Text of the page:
Shot and left for dead, Klamath Falls woman is recovering

Police believe Brittan McAuliffe, who escaped a juvenile detention facility, shot Danielle Griffin

Danielle Griffin was shot and left for dead. Now she's recovering (Courtesy: Lisa Griffin)

KLAMATH FALLS, Ore. (KOIN) — There’s still a hole the size of a fist in Danielle Griffin’s back. She’s got a scar in her neck where one of the bullets pierced her. She wears a wig while she waits for her hair to grow back.

Danielle Griffin is recovering after being shot and left for dead (KOIN)

“I can’t look in the mirror anymore my hair is going, there is a giant scar on my face and every time (I look at it) it’s like a memory,” Griffin said, who still has a buck shot lodged in her tongue. “When I say flashbacks, like I remember what happened it’s of the pain, but that’s about it.”

It’s been over a month since Griffin was shot and left for dead, covered in blood on a bike path in Klamath Falls. Physically, she’s out of the hospital and recovering from the near-death experience, but a long road to full health still remains.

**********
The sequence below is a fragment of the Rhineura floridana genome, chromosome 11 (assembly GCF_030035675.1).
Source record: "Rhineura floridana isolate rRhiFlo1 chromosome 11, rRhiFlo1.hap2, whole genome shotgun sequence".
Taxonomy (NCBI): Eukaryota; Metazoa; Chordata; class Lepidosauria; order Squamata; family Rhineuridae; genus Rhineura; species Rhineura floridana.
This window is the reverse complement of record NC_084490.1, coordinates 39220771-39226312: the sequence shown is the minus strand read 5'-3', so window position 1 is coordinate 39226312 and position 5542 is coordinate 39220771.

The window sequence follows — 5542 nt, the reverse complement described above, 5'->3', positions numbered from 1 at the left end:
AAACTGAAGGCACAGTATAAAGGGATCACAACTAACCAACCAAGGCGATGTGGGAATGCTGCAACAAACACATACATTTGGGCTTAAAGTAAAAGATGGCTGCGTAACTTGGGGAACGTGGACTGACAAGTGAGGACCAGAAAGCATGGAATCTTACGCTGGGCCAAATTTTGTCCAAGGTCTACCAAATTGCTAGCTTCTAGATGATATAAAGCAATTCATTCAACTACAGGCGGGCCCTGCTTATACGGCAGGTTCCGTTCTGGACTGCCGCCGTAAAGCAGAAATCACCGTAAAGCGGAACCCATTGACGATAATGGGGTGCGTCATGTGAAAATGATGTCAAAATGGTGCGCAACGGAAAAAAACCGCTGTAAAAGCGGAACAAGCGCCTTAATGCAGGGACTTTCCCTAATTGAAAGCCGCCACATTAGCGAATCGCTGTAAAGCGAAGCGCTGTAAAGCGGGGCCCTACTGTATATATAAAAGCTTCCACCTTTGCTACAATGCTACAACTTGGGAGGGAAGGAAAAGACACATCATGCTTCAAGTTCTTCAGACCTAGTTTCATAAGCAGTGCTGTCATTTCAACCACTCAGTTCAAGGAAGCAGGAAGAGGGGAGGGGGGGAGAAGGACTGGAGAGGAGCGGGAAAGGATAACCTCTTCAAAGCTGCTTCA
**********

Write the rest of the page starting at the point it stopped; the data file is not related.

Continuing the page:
Griffin’s memory of the actual incident is hazy. She remembers hearing footsteps. Then, she heard a voice. The shots were the last thing she remembers before waking up in the hospital.

“I felt like I died,” she said. “It was a blissful euphoric feeling, I thought I was dead and then they woke me up. and I was like OK.”

Police are accusing Brittan McAuliffe, a former juvenile inmate escapee of shooting Griffin with a sawed off shotgun.

Griffin knew McAuliffe and thought he was cool from the time they spent together. But if she knew he was a former escaped inmate, she would’ve kept her distance.

Investigators have accused Brittan McAuliffe of shooting Danielle Griffin.


Though Griffin is recovering, the damage still affects her. She can barely lift her arm.

“Walmart was something to really conquer and little things like that,” she said. “I took for granted I guess.”

She’s still in severe pain, but she says she’s a fighter. The love and support from her family helped give her that fighting spirit.

“Seeing my family cry like that, it got me going forward,” Griffin said, “and I don’t want to be sad, so pulled it together and got myself out of there.”

You can support Griffin and her recovery by donating to her Go Fund Me page. The link is here.